William Pulcifer house, 34 North Main St., Ipswich 34 North Main Street, the William Pulcifer house (1836) - William Pulcifer was a dry goods storekeeper who built the combination storefront, office and residence building at 34 North Main Street in 1836. This gable-roof Federal style building is the only brick residence in the Meetinghouse Green historic District, and one of few pre-Civil war brick buildings remaining in Ipswich. From MACRIS, the Massachusetts Cultural Resource … Continue reading 34 North Main Street, the William Pulcifer house (1836)
Dr. John Manning house, North Main Street, Ipswich 36 North Main Street, the John Manning house (1769) - The John Manning House at 36 North Main Street was built in 1769 by Doctor John Manning. It has one of the first preservation agreements in Ipswich, created by the Ipswich Heritage Trust and now administered by the Ipswich Historical Commission. Manning was a pioneer in the development of a smallpox vaccine. When he drove … Continue reading 36 North Main Street, the John Manning house (1769)
38 North Main Street, the Old Post Office (1763) - The Old Post Office at 38 North Main Street was built in 1763 and is part of the historic Dr. John Manning property. Probably originally built as a barn or warehouse, it became the post office in 1790. This building also served as the shop of Daniel Rogers, a master gold and silversmith who later moved to … Continue reading 38 North Main Street, the Old Post Office (1763)
40 North Main Street, the Captain Brewer house (1825) - This house at 40 North Main Street is across from Meeting House Green, and was built in 1825. It has served as a general store and is now is residential. We find it listed as both the “Captain James Brewer house” and the “John Brewer house” but have no information about either. View MACRIS  
42 North Main Street, the John Johnson house (1871) - John A. Johnson was a shoemaker who built the fine Italianate house at 42 North Main Street in Ipswich in 1871. Italiante features include the window surrounds and bracketed cornices. The 10 room house has 4 bedrooms and 2 formal living rooms with ceiling medalions, a butler’s pantry, 2 kitchens and 4 artisan-crafted marble fireplaces. The Johnson shoe … Continue reading 42 North Main Street, the John Johnson house (1871)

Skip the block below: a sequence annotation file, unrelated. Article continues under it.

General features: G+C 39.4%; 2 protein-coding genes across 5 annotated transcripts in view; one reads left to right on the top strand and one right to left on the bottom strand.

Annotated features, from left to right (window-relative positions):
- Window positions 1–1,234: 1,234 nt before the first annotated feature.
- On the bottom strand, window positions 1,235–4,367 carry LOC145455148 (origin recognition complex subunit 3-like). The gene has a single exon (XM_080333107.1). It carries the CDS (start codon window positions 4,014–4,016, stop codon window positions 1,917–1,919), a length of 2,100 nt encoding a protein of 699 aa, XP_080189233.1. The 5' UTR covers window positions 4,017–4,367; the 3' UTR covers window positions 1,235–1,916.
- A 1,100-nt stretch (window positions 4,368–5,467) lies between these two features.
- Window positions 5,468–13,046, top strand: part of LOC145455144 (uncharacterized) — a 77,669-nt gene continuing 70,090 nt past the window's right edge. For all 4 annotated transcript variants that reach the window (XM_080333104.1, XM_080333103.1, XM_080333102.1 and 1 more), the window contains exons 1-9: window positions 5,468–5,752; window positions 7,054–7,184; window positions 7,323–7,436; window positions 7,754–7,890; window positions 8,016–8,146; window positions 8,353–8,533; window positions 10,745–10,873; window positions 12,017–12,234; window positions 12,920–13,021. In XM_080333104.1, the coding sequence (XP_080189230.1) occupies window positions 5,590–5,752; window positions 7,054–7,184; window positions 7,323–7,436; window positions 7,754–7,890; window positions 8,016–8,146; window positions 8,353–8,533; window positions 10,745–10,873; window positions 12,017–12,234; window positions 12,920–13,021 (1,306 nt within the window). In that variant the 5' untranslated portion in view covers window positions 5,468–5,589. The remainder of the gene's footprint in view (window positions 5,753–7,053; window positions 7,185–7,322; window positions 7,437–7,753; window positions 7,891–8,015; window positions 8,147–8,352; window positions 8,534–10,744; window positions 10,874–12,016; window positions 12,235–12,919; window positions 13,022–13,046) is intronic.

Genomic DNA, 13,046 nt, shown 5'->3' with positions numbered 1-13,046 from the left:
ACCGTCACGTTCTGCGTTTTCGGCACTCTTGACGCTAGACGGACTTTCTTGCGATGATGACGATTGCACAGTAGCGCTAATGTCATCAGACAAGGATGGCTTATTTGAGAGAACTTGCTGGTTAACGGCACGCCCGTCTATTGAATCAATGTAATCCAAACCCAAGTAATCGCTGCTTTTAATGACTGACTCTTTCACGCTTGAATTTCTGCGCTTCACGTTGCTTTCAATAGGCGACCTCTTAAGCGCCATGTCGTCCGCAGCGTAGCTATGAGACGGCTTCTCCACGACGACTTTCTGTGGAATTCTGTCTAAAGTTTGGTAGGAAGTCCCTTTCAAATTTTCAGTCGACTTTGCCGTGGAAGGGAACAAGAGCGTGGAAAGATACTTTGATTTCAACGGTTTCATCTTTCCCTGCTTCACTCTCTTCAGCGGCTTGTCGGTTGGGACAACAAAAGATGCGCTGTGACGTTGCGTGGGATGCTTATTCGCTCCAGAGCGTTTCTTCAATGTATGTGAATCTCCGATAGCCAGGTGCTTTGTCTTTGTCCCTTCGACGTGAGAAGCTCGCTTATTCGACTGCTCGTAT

44 North Main Street, the Harry K. Dodge house (1886) - Harry K. Dodge bought the 44 North Main Street homestead of the widow Margaret S. Kendall, in 1886. He tore down the old house and erected this Victorian home.
45 North Main Street, the Isaac Flitchner house (1860) - The Isaac Flitchner house at 45 North Main Street in Ipswich sits on the location of the former Captain John Lord house. In 1860 Michael Ready moved that house to Washington Street (Deed 607:206). Dr. Isaac Flitchner built this fine Italianate house on the lot, featuring flush board siding, ornate brackets, floral decorations, and a disc … Continue reading 45 North Main Street, the Isaac Flitchner house (1860)
46 N. Main Street, the James Damon house (1866) - 46 North Main, the James Damon house was built in 1866. Damon bought this property from Thomas Morley in 1866 (719:1), removed an 18th century house and built this Italianate mansion. The 2 1/2 story house has Italianate window hoods, quoins, bracketed and decorated cornice, a bold arrowhead and dentil eaves. Damon was a businessman who owned the County … Continue reading 46 N. Main Street, the James Damon house (1866)
47 North Main Street, the George Farley House (1888) - In 1888 Theodore Cogswell bought the ancient Dodge house built in 1660 and tore it down to build this Victorian “Painted Lady” for his daughter Emiline and her husband George Farley, owner of the Farley and Daniels shoe company. George Edward Farley was born in 1855, the eldest son  of Nathaniel R. and Emeline Caldwell … Continue reading 47 North Main Street, the George Farley House (1888)
Thomas Morley house, 48 North Main St., Ipswich MA 48 North Main Street, the Thomas Morley house (c 1750, alt. 1845)) - This house and its northern neighbor, 50 North Main, were a single structure before 1845, when Thomas Morley bought the southern portion of that house,  separated and rotated it 90° to present a gable end to the street, and finished it for his dwelling. Thomas Morley was an artist and taught painting in his school on … Continue reading 48 North Main Street, the Thomas Morley house (c 1750, alt. 1845))
49 North Main Street, the John Chapman house (1770) - The John Chapman house at 49 North Main Street in Ipswich was built in 1770. John Chapman was a “leather breeches maker,” possibly the only one of that trade in the town at the time, and he felt his business warranted building a spacious home. Richard Sutton also practiced the trade. Breeches were a standard … Continue reading 49 North Main Street, the John Chapman house (1770)